I felt a little sorry for Charlie Baxter, but I was Captain of the Hilliard and my job was to keep him worried and trying. The worst thing that can happen is for a Prone to give up and let himself sink into the fate of being a Prone. He will wear the rut right down into a tomb.
Accident Prones have to stay worried and thinking, trying to break out of the jinx that traps them. Usually they come to discover this themselves, but by then, if they are real professionals with a career in the Service, they have framed the right attitude and they keep it.
Baxter was a novice and very much of an amateur at the game. He didn’t like the scoring system, but he was attached to the equipment and didn’t want to lose it.
His clumsiness back on Earth had cost him every decent job he ever had. He had come all the way down the line until he was rated eligible only for the position of Prone aboard a spaceship. He had been poor--hungry, cold, wet, poor--and now he had luxury of a kind almost no one had in our era. He was drunk with it, passionately in love with it. It would cease to be quite so important after a few years of regular food, clean clothes and a solid roof to keep out the rain. But right now I knew he would come precariously close to killing to keep it. Or to being killed.
He was ready to work.
I knocked politely on his hatch and straightened my tunic. I have always admired the men who can look starched in a uniform. Mine always seemed to wrinkle as soon as I put them around my raw-boned frame. Sometimes it is hard for me to keep a military appearance or manner. I got my commission during the Crisis ten years back, because of my work in the reserve unit that I created out of my employees in the glass works (glassware blown to order for laboratories).
Someone said something through the door and I went inside.
Bronoski looked at me over the top of his picture tape from where he lay on the sofa. No one else was in the compartment.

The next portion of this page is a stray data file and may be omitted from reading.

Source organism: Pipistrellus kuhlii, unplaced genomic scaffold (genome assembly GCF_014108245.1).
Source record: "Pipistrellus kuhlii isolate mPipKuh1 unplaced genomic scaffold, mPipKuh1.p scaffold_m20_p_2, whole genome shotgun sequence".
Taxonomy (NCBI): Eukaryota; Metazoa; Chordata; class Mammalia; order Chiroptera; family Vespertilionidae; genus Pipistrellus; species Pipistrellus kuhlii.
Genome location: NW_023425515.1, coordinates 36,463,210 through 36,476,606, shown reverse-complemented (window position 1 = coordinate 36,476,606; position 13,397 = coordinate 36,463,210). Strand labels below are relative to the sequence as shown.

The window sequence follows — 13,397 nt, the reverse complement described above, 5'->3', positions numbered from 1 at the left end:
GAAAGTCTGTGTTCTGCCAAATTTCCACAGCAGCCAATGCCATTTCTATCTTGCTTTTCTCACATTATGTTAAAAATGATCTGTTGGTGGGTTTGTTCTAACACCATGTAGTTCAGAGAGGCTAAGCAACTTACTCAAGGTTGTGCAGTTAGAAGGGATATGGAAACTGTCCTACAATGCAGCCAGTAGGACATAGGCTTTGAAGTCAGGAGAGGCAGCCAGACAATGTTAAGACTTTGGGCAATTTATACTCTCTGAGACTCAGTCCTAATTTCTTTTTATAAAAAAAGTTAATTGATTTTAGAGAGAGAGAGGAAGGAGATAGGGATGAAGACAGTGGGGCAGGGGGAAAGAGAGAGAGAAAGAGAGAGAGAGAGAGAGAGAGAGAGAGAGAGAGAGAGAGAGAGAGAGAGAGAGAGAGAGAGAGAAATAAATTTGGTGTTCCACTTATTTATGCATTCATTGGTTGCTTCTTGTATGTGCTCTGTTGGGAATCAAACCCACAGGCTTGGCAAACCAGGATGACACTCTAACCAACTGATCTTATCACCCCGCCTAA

“Where is Baxter?” I asked the hulking guard. My eyes were on the sofa. My own bed pulled out of the wall and was considerably inferior to this, much less Baxter’s bed in the next cabin. But then I am only a captain.
Bronoski swung his feet off the couch and stood more or less in what I might have taken for attention if I hadn’t known him better. “Sidney and Elliot escorted him down to the men’s room, Captain Jackson.”
“You mean,” I said very quietly, “that he isn’t in his own bath?”
“No sir,” Bronoski said wearily. “He told us it was out of order.”
I stifled the gurgle of rage that came into my throat and motioned Bronoski to follow me. The engines on the Hilliard were more likely to be out of order than the plumbing in the Accident Prone’s suite. No effort was spared to insure comfort for the key man in the whole crew.
One glance inside the compartment at the end of the corridor satisfied me. There wasn’t a thing wrong with the plumbing, so Baxter must have had something in mind.
On a hunch of my own, I checked the supply lockers next to the airlock while Bronoski fired questions at my back. Three translator collars were missing. Baxter had left the spaceship and gone off into an alien night.
Elliot and Sidney, the guards, were absolutely prohibited from interfering in any way with a Prone’s decisions. They merely had to follow him and give their lives to save his, if necessary.
I grabbed up a translator collar and tossed one to Bronoski. Then, just as we were getting into the airlock, I remembered something and ran back to the bridge.
The thick brown envelope I had left on my desk was gone. I had shown it to Baxter and informed him that he should study it when he felt so inclined. He had seemed bored with the idea then, but he had come back for the report before leaving the ship. The envelope contained the exploration survey on Moran III made some fifty years before.